The Now I Know Holiday Gift Guide


Over the last few weeks, my friends at Media Mobilize and I have been working on putting together a holiday gift guide, and I’m thrilled to be able to share it with you today! It took a good deal of effort and time — the latter should be evident by the fact that even though I’m Jewish, I’m sharing this just as Hanukkah comes to a close (what can you do!). I hope you find something good for yourself or a loved one.

All of these suggestions are sponsored and thank you in advance for supporting Now I Know through your gift purchases. For those of you who support Now I Know via Patreon, I (almost) always give you an ad-free experience as a thank you. I can’t quite do that today — you’d basically be getting a blank email if I did! I promise not to make exceptions like this often, but I do feel a little bad about it.

Want to access the guide? Click here!

The Now I Know Week in Review

Monday: The Silent, Stickless Award Show Protest: This one starts with a brief anecdote about my high school career.

Tuesday: There Weren’t Skeletons In His Closet: Or mice, for that matter, but someone was eating his food.

Wednesday: How Liquid Hand Soap Pumped Itself Up: Liquid soap isn’t patentable any more, so how did the first pump soap company corner the market? By buying the right parts.

Thursday: The Nazis of New York: The title is literal.

And some other things you should check out:

Some long reads (and a short podcast) for the weekend.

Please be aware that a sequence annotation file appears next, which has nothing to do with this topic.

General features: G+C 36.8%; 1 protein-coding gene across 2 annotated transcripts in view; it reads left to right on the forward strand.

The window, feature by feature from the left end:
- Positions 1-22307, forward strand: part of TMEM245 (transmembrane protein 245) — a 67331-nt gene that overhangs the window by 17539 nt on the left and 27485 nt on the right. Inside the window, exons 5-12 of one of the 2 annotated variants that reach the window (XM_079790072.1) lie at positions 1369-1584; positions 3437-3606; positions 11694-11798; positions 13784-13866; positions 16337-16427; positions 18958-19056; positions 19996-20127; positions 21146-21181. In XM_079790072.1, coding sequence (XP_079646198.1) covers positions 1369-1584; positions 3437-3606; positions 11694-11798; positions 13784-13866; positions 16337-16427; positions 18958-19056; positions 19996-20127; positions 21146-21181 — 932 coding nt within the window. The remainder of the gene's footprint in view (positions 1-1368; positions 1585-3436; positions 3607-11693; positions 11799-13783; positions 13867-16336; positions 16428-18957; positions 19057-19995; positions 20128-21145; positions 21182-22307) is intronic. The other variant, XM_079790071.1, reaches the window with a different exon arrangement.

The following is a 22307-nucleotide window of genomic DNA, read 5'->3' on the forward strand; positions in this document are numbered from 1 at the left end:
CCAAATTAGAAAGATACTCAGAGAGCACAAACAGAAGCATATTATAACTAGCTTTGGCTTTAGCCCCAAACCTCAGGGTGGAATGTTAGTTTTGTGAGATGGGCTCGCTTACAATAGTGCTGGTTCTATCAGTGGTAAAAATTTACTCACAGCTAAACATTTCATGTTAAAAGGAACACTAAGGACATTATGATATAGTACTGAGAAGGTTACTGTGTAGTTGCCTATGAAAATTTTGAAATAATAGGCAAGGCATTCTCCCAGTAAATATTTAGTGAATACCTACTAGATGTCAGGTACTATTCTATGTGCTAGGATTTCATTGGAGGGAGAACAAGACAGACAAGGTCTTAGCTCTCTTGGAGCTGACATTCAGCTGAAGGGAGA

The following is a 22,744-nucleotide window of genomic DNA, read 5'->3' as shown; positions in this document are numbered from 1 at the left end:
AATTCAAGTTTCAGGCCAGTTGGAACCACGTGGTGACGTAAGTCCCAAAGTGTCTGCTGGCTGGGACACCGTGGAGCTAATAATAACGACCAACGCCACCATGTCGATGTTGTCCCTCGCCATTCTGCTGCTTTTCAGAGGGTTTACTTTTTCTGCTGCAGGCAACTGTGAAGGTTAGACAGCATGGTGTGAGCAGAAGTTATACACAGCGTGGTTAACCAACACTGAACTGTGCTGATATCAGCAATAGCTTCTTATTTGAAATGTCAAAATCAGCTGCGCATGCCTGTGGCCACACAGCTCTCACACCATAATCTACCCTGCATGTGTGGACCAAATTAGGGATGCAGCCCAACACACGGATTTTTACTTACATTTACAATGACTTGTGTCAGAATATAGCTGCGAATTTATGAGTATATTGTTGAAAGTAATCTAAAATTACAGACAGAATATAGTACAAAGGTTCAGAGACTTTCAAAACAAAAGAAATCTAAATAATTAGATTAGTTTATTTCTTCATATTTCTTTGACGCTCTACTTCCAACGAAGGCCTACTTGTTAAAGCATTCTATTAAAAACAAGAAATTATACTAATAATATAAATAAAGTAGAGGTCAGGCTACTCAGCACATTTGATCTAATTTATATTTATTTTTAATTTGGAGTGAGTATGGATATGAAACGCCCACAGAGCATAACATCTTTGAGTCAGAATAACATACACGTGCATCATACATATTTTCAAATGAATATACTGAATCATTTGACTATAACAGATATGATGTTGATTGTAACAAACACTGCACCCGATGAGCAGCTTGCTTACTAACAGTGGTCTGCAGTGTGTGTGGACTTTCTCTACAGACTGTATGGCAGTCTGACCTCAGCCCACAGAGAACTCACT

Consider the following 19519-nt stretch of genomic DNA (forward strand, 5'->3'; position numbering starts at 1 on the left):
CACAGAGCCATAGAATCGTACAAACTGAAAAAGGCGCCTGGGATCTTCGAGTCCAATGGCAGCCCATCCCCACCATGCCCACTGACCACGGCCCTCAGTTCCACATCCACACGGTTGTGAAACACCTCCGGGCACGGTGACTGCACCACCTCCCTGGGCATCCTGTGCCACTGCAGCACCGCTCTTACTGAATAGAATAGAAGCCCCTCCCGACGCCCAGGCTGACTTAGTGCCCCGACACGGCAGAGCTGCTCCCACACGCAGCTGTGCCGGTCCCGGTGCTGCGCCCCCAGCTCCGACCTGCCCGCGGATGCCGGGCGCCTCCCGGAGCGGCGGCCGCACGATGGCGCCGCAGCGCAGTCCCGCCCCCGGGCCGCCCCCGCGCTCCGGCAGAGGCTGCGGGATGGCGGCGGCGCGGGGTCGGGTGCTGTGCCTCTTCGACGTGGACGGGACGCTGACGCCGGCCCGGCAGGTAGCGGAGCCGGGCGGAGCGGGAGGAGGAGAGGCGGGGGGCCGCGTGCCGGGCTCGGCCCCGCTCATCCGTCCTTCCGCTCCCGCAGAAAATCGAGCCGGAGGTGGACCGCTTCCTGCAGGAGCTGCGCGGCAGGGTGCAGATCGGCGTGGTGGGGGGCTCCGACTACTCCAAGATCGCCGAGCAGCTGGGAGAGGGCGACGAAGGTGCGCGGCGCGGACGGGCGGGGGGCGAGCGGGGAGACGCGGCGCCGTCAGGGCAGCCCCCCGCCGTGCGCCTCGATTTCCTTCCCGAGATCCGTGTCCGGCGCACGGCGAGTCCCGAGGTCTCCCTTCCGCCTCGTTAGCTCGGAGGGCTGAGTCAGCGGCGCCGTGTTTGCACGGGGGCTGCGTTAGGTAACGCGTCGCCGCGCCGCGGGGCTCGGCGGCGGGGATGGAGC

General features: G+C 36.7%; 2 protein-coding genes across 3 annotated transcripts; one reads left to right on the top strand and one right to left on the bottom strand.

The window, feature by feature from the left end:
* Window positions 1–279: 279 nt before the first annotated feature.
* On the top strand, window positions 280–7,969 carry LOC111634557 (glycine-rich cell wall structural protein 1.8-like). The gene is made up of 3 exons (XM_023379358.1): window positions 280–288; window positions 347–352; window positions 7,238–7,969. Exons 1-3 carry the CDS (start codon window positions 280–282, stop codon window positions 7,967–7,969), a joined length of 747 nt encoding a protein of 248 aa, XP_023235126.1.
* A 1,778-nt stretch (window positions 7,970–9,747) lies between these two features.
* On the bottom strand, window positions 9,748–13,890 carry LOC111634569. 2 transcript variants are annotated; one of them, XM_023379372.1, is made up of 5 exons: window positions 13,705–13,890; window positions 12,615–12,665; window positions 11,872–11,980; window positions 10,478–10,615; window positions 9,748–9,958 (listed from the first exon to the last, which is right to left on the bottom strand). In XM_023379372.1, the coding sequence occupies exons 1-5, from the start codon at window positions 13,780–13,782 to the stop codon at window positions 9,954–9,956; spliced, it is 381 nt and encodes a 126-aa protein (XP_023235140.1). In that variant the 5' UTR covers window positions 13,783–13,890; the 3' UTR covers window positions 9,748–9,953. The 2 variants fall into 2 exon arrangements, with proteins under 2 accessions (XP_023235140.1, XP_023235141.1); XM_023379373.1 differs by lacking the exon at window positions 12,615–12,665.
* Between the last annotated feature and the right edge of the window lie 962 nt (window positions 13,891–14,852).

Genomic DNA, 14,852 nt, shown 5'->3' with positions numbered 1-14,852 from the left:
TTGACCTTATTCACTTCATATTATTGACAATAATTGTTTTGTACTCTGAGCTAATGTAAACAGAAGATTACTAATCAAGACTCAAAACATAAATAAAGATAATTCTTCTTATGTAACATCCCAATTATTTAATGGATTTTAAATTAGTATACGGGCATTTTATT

1) “Why this widespread form of homelessness is often overlooked and unsupported” (PBS Newshour, 11 minutes, November 2023). Tuesday’s newsletter was about a homeless person who found a home in, let’s say, a unique way. Coincidentally, I came across this story after sharing that one; it’s about “doubled-up homelessness” — when people “live in temporary situations in the homes of friends or family when they would otherwise choose not to.” It’s often ignored but it probably shouldn’t be: According to the article, per one study, ” at least 3.7 million people experienced doubled-up homelessness on any night in 2019 — more than 1 percent of the entire U.S. population. That’s substantially more than the estimated 580,000 people living on the street or in shelters reported by the latest point-in-time count.”

2) “Podcast: Darién Gap” (Atlas Obscura, 12-minute podcast episode, July 2023). I wrote about the Darién Gap way back in 2010. It’s best known for what’s not there: there’s no road. Here’s what I wrote way back then: “As you leave Panama and try to enter Colombia, you’ll hit the Darien Gap, a 100-mile-long swath of undeveloped swampland and forest.  It’s the only break in the Pan-American Highway that otherwise connects Alaska’s outer reaches to the tip of South America.” This is a deeper look into this odd part of the world.

2) “Why do ‘gate lice’ line up early for a flight? Psychologists explain.” (Washington Post, 7 minutes, December 2023). If you’re flying this holiday season, you’ll almost certainly see a bunch of people line up at the gate to board their flight before they are called to do so, even though every passenger is well through security at that point and the plane isn’t likely to leave without them. This article tries to explain why this happens.

Have a great weekend!